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Phillip Collins is helping spread Good Black Art across America 

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Phillip Collins, the founder of Good Black Art,  experienced a different reality from the American dream growing up as a Black gay man in the South. As a result, he had two main goals in life: to study marketing and to live abroad.

After graduating from Elon University in 2008 with a degree in International Marketing and a minor in African-American Studies, he moved to Shainghai, China, where he lived for nearly five years. He then moved to Hong Kong for a little over four years.

A Black gay man in Asia blends in just as much as it sounds, yet he was welcomed with open arms. 

“I wasn’t dealing with racism or homophobia. I was living as an American man in another country, and there was privilege to that,” says Collins. 

Throughout his career, Collins has helped companies put their best foot forward. “I was taking legacy products, like Ford, Lincoln, Disney, and GE, and expanding them into new markets,” he says. “But let’s fast-forward to 2017 when I moved back to the US and settled in New York—that’s when my life took a significant turn.”

Collins says he learned about the concept of reverse culture shock and discovered how real it truly is. Navigating his identity in Corporate America, he also faced the challenge of reconnecting with friends and family who remembered a very different person from ten years ago.

“I had to honestly relearn who I was and face the trauma I ran away from growing up queer and Black in the South,” he says. “Creativity has always been how I’ve gotten through tough situations, and that’s when I really got interested in art.”

Before returning to America, Collins was helping UBS lead their sponsorship program for Art Basel in Hong Kong. This opportunity allowed him to get a foot in the door of the art world and develop an interest, even if he didn’t fully identify with the stories being told.

“New York gave me access to art I could connect with on an emotional level, and I could understand the context in a much richer way,” says Collins. “I decided I wanted to be a collector, but I couldn’t figure out where to buy art that fit my budget, which was around $200 to $1,000 at that time. There wasn’t anywhere I could learn about becoming an art collector and truly understand how the ecosystem works.”

Like many people who couldn’t find the community they were looking for in the real world, Collins went on the internet, specifically Instagram, to search for Black artists doing work that spoke to him. 

“I started reaching out to them, sending them messages, and building relationships with them. And that led to me buying directly from artists,” he says. “My first artist was PJ Harper, a sculptor and painter outside of Glasgow, Scotland, specializing in themes of afro-futurism.”

Over time, he and his partner developed an impressive collection, catching the attention of their friends. His skills as an art collector were evident as the artists he gravitated towards continued to excel in their own craft, gaining major exhibitions, awards, and press.

During a Masterclass with actress Issa Rae called “Creating Outside the Lines,” Collins became attuned to his life’s calling. He realized the importance of helping others like him, who lacked the background, gain access to Black art.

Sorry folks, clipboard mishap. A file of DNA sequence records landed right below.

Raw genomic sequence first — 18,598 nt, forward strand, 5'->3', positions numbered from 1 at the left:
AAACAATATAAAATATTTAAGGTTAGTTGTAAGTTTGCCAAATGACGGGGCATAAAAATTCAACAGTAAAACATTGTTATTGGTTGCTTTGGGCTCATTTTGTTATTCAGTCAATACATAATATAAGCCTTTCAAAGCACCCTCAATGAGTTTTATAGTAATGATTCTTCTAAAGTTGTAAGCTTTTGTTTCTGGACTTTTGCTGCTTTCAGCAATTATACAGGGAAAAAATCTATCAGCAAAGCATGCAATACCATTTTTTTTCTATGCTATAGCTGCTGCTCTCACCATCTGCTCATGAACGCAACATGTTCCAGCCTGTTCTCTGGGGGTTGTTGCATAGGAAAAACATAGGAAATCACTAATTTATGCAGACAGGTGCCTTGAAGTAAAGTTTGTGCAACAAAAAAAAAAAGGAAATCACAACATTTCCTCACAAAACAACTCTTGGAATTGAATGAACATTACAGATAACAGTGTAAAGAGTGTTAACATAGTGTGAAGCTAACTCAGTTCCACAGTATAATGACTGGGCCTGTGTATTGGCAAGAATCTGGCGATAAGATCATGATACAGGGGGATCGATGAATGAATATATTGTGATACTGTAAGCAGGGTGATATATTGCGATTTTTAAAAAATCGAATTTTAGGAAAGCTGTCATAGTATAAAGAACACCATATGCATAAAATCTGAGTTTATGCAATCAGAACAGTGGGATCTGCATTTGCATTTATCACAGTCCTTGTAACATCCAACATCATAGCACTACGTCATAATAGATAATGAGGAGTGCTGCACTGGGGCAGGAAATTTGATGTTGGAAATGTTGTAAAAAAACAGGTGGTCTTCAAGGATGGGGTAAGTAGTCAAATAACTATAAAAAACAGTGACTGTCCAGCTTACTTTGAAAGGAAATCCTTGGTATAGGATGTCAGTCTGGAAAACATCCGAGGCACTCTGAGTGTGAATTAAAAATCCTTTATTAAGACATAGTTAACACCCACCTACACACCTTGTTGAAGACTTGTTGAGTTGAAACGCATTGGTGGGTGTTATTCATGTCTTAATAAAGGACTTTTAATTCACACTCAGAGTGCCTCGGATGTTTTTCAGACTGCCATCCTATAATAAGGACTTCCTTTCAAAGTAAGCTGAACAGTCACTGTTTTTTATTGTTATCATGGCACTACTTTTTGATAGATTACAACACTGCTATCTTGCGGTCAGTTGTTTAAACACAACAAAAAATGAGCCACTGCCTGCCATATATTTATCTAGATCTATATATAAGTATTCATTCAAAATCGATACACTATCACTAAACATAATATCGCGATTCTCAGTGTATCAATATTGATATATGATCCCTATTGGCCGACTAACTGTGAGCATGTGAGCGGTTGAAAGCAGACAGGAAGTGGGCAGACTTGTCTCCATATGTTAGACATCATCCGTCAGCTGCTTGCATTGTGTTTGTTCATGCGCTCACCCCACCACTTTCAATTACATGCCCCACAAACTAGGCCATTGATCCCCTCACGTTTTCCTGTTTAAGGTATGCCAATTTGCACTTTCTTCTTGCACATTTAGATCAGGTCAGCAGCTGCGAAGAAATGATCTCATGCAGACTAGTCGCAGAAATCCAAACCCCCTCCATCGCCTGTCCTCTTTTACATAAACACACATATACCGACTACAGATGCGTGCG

“She basically said, ‘If you have the tools and resources to change a problem, and you choose not to, then you’re part of the problem,'” says Collins. “There was no platform for people like me to find art, so I knew I had to create it.”

Good Black Art was launched on August 26th, 2021. It is the first and only tech-enabled company that provides a full-service platform dedicated to art by emerging Black artists.

“Since we started, we have worked with over 80 artists globally, 14 different markets, and four different continents,” says Collins. “Now that we’ve built a solid strategy, we’re really going into accessibility.  We’re defining accessibility in a few different ways, but one of those ways is geographic diversity.”

The art curator notes that over 50% of the world’s art transactions happen in New York City, which is no surprise to anyone in the art world. A significant reason for this is the high costs associated with moving fine art safely. However, talented artists all over the globe could achieve greatness if they had access to proper exposure.

Collins wanted to empower connectivity and redefine who could be an art collector, emphasizing that it’s not just for the wealthy. He believes that by investing even a few hundred dollars, people can start collecting art that will appreciate in time. His team focuses on education and raising awareness beyond well-known names.

“Paintings are always going to be prioritized and valued,” says Collins. “But we recognize that many artists work in incredibly unique and diverse mediums, and we want to create a space where they can create, showcase, and sell their work.”

Good Black Art aims to convert 10% of Black and African American consumers into collectors, with an average spend of $1,000 per year.

Although Collins now enjoys a diverse range of identities and stories within his personal collection, he remembers that when he first began, there was a lot of figurative work featuring Black males and themes from the gay community. 

“I don’t think I loved myself when I started at 32, but as I turned 33 and 34, I developed a more profound sense of self-love. I credit art and the beginning of my collection for helping me find my strength.”

 Discover Good Black Art at and on Instagram @GoodBlackArt

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